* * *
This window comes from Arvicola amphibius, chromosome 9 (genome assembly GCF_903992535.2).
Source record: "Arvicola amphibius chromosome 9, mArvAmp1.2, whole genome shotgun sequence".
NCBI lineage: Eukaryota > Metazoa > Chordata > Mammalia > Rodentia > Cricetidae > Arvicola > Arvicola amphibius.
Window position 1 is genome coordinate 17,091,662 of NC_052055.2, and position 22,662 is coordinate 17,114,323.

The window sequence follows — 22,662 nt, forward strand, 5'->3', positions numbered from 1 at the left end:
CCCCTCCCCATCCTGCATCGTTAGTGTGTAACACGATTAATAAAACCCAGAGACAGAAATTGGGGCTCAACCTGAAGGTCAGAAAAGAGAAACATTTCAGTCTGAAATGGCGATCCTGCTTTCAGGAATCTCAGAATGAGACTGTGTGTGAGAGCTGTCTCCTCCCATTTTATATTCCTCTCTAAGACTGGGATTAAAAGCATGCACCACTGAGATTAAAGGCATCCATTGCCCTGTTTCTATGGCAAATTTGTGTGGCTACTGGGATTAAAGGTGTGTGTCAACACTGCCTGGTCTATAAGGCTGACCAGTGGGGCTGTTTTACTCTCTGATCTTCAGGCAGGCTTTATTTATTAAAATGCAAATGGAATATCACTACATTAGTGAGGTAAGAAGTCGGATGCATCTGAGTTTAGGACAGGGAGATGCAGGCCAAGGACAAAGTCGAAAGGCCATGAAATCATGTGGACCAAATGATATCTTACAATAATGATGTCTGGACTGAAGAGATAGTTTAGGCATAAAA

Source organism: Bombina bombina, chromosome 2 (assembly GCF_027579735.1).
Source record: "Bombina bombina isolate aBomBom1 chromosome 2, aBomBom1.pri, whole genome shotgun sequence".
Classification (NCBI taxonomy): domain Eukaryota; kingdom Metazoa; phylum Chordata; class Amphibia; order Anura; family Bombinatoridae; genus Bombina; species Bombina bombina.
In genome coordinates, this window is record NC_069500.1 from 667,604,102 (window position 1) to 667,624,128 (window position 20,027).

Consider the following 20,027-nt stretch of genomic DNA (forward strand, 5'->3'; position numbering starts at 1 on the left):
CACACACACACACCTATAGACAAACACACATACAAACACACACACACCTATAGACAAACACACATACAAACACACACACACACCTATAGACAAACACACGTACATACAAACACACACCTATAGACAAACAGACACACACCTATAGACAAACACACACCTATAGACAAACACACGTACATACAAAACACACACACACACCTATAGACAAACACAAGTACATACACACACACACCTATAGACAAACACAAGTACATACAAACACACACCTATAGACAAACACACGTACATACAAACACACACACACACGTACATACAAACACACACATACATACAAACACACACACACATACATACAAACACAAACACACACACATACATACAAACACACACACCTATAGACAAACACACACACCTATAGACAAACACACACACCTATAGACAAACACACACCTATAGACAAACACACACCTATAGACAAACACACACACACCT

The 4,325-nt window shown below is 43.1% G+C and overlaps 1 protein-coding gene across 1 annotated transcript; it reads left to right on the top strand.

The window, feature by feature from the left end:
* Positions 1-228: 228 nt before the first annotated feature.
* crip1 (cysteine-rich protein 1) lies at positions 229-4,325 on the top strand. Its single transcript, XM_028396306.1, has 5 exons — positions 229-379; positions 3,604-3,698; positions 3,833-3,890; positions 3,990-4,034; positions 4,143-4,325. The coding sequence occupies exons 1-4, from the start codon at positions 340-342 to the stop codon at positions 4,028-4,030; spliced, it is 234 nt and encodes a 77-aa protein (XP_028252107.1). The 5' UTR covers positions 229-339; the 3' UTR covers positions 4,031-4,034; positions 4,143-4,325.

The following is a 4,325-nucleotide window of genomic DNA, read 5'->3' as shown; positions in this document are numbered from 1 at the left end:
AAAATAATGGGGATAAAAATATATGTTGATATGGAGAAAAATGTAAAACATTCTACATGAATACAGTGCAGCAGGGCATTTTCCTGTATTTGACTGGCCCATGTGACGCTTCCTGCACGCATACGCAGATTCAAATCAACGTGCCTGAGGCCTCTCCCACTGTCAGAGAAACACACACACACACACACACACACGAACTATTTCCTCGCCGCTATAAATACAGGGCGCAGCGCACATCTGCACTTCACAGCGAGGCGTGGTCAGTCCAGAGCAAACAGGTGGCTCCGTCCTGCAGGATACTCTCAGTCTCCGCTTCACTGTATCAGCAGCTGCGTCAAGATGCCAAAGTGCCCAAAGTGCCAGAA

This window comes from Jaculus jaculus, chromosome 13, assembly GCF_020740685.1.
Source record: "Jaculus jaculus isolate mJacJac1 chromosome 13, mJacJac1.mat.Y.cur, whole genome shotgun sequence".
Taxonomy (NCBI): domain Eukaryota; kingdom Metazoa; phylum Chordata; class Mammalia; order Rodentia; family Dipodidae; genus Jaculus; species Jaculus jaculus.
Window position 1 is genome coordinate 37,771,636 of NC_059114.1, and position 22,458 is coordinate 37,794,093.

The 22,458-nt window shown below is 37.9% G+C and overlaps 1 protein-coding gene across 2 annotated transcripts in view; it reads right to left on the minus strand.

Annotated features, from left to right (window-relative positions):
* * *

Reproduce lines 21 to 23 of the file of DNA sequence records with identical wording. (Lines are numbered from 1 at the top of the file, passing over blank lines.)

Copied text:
Taxonomy (NCBI): domain Eukaryota; kingdom Metazoa; phylum Chordata; class Mammalia; order Rodentia; family Dipodidae; genus Jaculus; species Jaculus jaculus.
Window position 1 is genome coordinate 37,771,636 of NC_059114.1, and position 22,458 is coordinate 37,794,093.

The 22,458-nt window shown below is 37.9% G+C and overlaps 1 protein-coding gene across 2 annotated transcripts in view; it reads right to left on the minus strand.